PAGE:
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Gas prices expected to soar. What gives?

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Rick Bowmer/AP/File

(Read caption) Gasoline drips from a nozzle at gas station in Lake Oswego, Ore. A rise in gas prices has more to do with seasonal factors than unrest in other parts of the goal, Styles writes.

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Which Oil Price to Watch?

Some economists and consumers are bracing for a sharp uptick in gasoline prices, because the price of crude oil has shot up by $10 per barrel in the last month. Except that it hasn’t, at least not if we’re talking about the global price of crude oil that’s factored into the price of the petroleum products sold in much of the US, especially along the coasts.

The global oil market, reflected in the price of UK Brent crude, is only up about $5 per barrel this month, mainly due to the situation in Egypt. A big part of the jump in domestic oil prices reflects the closing of a historically anomalous gap as US oil moves back into line with the rest of the world.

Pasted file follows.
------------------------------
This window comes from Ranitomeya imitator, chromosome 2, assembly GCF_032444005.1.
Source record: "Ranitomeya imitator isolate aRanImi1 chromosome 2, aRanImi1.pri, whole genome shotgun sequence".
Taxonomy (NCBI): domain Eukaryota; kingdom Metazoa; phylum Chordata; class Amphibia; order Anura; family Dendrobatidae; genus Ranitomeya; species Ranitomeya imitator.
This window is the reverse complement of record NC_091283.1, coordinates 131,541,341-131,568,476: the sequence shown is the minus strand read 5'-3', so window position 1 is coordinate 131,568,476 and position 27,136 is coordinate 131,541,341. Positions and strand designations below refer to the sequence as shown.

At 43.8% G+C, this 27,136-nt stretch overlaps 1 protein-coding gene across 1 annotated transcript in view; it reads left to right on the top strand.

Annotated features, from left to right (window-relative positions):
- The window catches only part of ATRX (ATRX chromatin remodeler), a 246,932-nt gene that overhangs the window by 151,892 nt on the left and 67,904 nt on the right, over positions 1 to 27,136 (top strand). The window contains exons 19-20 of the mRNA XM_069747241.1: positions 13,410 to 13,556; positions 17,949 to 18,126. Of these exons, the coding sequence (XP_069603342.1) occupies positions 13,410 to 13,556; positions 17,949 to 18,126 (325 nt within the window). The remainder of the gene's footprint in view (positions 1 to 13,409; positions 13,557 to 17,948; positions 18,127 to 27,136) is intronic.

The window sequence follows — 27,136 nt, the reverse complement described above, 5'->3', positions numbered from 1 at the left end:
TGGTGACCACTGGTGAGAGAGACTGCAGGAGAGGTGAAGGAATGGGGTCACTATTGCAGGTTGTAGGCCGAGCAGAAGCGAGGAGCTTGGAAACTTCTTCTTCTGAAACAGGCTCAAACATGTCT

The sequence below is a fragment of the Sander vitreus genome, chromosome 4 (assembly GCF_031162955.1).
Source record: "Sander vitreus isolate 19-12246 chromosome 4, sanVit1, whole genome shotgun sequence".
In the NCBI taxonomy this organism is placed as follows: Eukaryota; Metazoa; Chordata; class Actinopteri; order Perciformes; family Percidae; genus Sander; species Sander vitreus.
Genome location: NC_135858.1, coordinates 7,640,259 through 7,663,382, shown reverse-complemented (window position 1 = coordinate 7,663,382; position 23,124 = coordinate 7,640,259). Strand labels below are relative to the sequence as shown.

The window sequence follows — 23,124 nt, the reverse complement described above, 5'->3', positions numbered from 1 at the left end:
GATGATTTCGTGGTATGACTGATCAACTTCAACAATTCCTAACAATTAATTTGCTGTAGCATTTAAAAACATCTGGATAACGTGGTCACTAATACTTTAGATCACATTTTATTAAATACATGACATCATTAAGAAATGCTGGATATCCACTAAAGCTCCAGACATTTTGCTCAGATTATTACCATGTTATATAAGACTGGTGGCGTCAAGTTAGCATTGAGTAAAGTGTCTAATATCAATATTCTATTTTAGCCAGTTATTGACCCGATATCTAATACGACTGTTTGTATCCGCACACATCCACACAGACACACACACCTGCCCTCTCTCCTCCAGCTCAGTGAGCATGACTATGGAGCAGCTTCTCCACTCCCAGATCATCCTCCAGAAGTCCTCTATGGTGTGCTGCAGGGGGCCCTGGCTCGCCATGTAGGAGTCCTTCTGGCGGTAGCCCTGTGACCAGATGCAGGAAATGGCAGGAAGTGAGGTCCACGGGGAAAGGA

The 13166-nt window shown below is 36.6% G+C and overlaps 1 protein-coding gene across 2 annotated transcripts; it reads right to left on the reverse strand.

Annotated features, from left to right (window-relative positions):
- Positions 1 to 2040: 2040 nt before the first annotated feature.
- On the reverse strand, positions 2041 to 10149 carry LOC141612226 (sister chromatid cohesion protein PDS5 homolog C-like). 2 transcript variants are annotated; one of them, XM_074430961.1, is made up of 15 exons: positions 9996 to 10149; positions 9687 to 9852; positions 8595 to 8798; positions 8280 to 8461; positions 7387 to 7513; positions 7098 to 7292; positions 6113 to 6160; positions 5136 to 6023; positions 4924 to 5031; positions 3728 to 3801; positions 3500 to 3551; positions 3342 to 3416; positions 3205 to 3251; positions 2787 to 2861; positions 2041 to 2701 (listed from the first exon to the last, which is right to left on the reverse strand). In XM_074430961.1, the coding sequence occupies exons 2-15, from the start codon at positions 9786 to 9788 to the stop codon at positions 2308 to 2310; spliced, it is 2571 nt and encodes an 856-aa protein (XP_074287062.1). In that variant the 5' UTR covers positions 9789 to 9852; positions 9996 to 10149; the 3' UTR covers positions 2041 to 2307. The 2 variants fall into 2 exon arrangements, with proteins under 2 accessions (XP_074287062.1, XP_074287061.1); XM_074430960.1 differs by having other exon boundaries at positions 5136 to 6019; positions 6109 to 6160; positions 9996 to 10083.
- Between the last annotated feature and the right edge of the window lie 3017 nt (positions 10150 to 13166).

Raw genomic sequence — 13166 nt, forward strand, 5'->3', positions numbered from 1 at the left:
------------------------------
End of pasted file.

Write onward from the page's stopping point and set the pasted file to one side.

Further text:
Such an increase in oil prices does not automatically herald a rise in gasoline prices, especially if it mainly erases a discount that benefited refiners in one region of the country. Moreover, gasoline and crude oil as commodities move in separate markets, linked but not in lock-step.  Over the medium-to-longer term they must clearly be connected, but in the short term each responds to distinct forces of supply, demand, inventories and expectations. 

After Widening for Two Years, A Crucial Gap Closes


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